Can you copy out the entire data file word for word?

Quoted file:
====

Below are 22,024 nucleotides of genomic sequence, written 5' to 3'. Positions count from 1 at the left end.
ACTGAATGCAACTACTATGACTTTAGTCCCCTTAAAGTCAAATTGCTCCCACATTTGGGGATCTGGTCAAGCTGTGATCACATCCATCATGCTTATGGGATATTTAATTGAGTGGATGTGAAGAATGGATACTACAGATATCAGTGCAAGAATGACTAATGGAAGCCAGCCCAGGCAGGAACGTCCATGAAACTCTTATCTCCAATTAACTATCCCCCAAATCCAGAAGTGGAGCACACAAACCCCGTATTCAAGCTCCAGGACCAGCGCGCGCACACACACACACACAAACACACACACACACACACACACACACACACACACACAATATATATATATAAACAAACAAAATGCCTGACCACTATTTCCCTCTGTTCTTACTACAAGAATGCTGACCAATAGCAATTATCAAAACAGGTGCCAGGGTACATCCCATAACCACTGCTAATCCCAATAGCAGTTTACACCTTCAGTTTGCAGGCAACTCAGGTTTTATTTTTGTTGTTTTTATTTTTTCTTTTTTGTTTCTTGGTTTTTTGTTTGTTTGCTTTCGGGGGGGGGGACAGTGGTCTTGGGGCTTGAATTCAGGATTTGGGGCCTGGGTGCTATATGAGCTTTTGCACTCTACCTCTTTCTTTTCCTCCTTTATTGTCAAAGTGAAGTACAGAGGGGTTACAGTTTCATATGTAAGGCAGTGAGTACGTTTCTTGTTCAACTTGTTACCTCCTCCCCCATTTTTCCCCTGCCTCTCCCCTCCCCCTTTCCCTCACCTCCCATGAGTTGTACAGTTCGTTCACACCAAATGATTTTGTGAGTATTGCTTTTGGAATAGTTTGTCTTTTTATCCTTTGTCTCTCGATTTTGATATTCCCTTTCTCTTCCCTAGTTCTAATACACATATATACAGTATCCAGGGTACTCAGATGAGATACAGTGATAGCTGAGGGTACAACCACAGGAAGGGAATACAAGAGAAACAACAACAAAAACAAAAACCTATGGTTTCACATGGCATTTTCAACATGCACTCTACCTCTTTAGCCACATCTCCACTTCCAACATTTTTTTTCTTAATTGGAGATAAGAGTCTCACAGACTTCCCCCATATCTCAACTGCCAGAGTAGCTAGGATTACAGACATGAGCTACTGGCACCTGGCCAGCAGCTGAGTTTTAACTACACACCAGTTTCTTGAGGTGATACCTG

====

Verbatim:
Below are 22,024 nucleotides of genomic sequence, written 5' to 3'. Positions count from 1 at the left end.
ACTGAATGCAACTACTATGACTTTAGTCCCCTTAAAGTCAAATTGCTCCCACATTTGGGGATCTGGTCAAGCTGTGATCACATCCATCATGCTTATGGGATATTTAATTGAGTGGATGTGAAGAATGGATACTACAGATATCAGTGCAAGAATGACTAATGGAAGCCAGCCCAGGCAGGAACGTCCATGAAACTCTTATCTCCAATTAACTATCCCCCAAATCCAGAAGTGGAGCACACAAACCCCGTATTCAAGCTCCAGGACCAGCGCGCGCACACACACACACACAAACACACACACACACACACACACACACACACACACACAATATATATATATAAACAAACAAAATGCCTGACCACTATTTCCCTCTGTTCTTACTACAAGAATGCTGACCAATAGCAATTATCAAAACAGGTGCCAGGGTACATCCCATAACCACTGCTAATCCCAATAGCAGTTTACACCTTCAGTTTGCAGGCAACTCAGGTTTTATTTTTGTTGTTTTTATTTTTTCTTTTTTGTTTCTTGGTTTTTTGTTTGTTTGCTTTCGGGGGGGGGGACAGTGGTCTTGGGGCTTGAATTCAGGATTTGGGGCCTGGGTGCTATATGAGCTTTTGCACTCTACCTCTTTCTTTTCCTCCTTTATTGTCAAAGTGAAGTACAGAGGGGTTACAGTTTCATATGTAAGGCAGTGAGTACGTTTCTTGTTCAACTTGTTACCTCCTCCCCCATTTTTCCCCTGCCTCTCCCCTCCCCCTTTCCCTCACCTCCCATGAGTTGTACAGTTCGTTCACACCAAATGATTTTGTGAGTATTGCTTTTGGAATAGTTTGTCTTTTTATCCTTTGTCTCTCGATTTTGATATTCCCTTTCTCTTCCCTAGTTCTAATACACATATATACAGTATCCAGGGTACTCAGATGAGATACAGTGATAGCTGAGGGTACAACCACAGGAAGGGAATACAAGAGAAACAACAACAAAAACAAAAACCTATGGTTTCACATGGCATTTTCAACATGCACTCTACCTCTTTAGCCACATCTCCACTTCCAACATTTTTTTTCTTAATTGGAGATAAGAGTCTCACAGACTTCCCCCATATCTCAACTGCCAGAGTAGCTAGGATTACAGACATGAGCTACTGGCACCTGGCCAGCAGCTGAGTTTTAACTACACACCAGTTTCTTGAGGTGATACCTG